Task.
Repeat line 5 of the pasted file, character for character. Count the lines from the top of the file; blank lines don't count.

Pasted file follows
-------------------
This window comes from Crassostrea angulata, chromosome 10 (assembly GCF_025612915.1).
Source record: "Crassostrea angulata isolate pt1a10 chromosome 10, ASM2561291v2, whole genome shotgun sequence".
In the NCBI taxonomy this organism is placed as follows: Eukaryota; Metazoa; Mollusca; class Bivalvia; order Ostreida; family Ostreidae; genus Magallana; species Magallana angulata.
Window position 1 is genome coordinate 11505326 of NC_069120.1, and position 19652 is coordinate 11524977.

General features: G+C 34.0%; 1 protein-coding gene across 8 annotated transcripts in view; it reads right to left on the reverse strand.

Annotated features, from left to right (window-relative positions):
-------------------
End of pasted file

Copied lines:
General features: G+C 34.0%; 1 protein-coding gene across 8 annotated transcripts in view; it reads right to left on the reverse strand.